Bearing in mind the brutality meted out against protestors as Hong Kong slips inexorably towards China’s orbit of control, we are reminded by author Kai Strittmatter of the tendency for totalitarian regimes to rewrite history.
“In China, remembering events the Chinese Communist Party chooses to erase from history is a subversive act and thus forbidden and punished,” he wrote in the Daily Mail.
For example, reference to the Tiananmen Square massacre of 30 years ago has been gradually eradicated and many Under-30s have no idea that it ever took place. “The state’s troops murdered the protesters; the state’s writers murder the truth.”
Sound familiar? Yes, such erasure of the past is proceeding apace all over the globe – even in our country, but especially in the Middle East, where Islamist terror groups are hell-bent on turning truth upside down in order to justify their murderous behaviour.
They even go to the extent of denying that the Holocaust ever took place, and refuting ancient Jewish links to the Holy Land despite the weight of evidence backed by libraries of documents and multiple acres of archaeological digs.
True, the land was indeed held by the Muslim Turks for 400 years until Britain’s General Allenby effectively won it back for God’s ancient people.
But even Jordanian academic Rami Dabbas, in saying that Arabs have everything to gain from ‘normalization’ with Israel, acknowledges: “The Arabs are the original occupiers, and have no right to deny the return of the Jewish nation.”
“It is time to solve this conflict, and that begins with us, the Arabs, accepting the Jewish people’s true historical connection to this land. We have everything to gain from so doing.”
Kai Strittmatter, meanwhile, in his essay, goes on to mention China’s “socially harmonised and politically compliant subjects” whose every move is being increasingly watched by ‘Big Brother’ – now on an apocalyptic scale with a staggering 600 million CCTV cameras.
That’s almost one for every two people in a vast country now exporting its surveillance and artificial intelligence technology all over the world in an apparent attempt to expand its global influence.
But before we congratulate ourselves for not succumbing to this extreme form of socialism, consider how a largely compliant British society has been so quickly and easily mesmerized into a politically-correct harmonisation of ideas, ethics and morality – the ‘normality’ of same-sex ‘marriage’ and even the encouragement of transgenderism in primary schools that effectively amounts to state child abuse.
And who among us dares to question this diabolical form of social engineering, otherwise known as ‘Cultural Marxism’? We have been trained like dogs to ‘sit’ and ‘walk’ at the command of our progressive masters. Even pulling at the leash is forbidden, and we are condemned as unloving bigots if we should so much as suggest that there is another, better way.
We Christians are too easily cowed into a corner, opting for reflective navel-gazing or gathering in our holy huddles while the world outside recklessly careers towards the cliff. But there is another side to China, for the same reason that there is another side to England.
With the World Cup Cricket tournament currently being hosted here, Hatikvah Films have been promoting their docudrama DVD Out of the Ashes – the hugely inspiring story of how one of England’s greatest cricketers heard the call of God to China.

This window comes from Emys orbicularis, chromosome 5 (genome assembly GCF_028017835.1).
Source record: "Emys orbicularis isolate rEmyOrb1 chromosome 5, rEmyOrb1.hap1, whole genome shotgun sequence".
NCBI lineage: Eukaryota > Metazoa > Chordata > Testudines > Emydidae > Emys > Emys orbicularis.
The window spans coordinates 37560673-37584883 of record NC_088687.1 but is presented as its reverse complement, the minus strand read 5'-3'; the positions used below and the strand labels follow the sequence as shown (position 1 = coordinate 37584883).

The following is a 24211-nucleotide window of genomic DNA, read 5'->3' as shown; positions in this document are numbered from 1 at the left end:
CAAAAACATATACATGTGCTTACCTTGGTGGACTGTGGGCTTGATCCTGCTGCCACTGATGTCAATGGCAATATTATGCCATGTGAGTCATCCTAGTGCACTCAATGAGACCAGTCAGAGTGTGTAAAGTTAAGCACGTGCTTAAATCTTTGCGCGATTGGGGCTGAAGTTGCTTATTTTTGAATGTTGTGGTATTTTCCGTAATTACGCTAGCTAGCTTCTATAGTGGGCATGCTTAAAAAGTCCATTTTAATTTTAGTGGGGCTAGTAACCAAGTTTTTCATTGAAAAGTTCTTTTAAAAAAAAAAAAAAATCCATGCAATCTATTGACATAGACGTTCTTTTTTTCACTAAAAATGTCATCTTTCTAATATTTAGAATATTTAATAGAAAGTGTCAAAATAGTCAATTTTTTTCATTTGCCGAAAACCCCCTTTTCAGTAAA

Twice achieving the ‘double’ of 1,000 runs and 100 wickets in a county cricket season (in just 20 and 25 matches respectively), C T Studd was a leading member of the England team that first brought the Ashes back from Australia in 1883.
But his missionary endeavours reached much wider fields. As part of the so-called Cambridge Seven, Studd endured years of extreme hardship and deprivation to bring the gospel to the Chinese people. After giving away his vast fortune to Christian causes, he also went on to serve God in India and Africa, where he founded the World Evangelisation Crusade in 1913.
But it was the China Inland Mission, founded by Barnsley-born Hudson Taylor, that first stirred his heart. And it is believed that, due largely to their efforts, there are more Christians in China today than there are people in Britain. In fact, estimates reach as high as 100 million, but it is difficult to quantify partly due to the severe persecution that has forced many believers to practice ‘under the radar’ while others have paid with their lives.
These brave souls may have been ‘chained’ by Communism, or even slain by the Dragon symbolic of China, but they have been truly set free by Jesus, who said: “If you hold to my teaching, you are really my disciples. Then you will know the truth, and the truth will set you free.” (John 8.31f)
That’s the potential power of the gospel, and we praise God for men like Taylor and Studd who gave their lives so sacrificially for the Chinese people.
So when you think or hear of China again, picture the teeming millions of believers being persecuted for their faith. Pray that they will stand, as this cricketing hero of old stood the test in a fiery trial.
Studd left the comfort zone of fame, fortune and familiarity for foreign fields, for he was convinced that “if Jesus Christ be God and died for me, then no sacrifice can be too great for me to make for Him.”
Reflecting further on this, he said: “Some want to live within the sound of church or chapel bell; I want to run a rescue shop within a yard of hell.”
And in a poem he penned, he posed the ultimate challenge: “Only one life, ’twil soon be past; only what’s done for Christ will last.”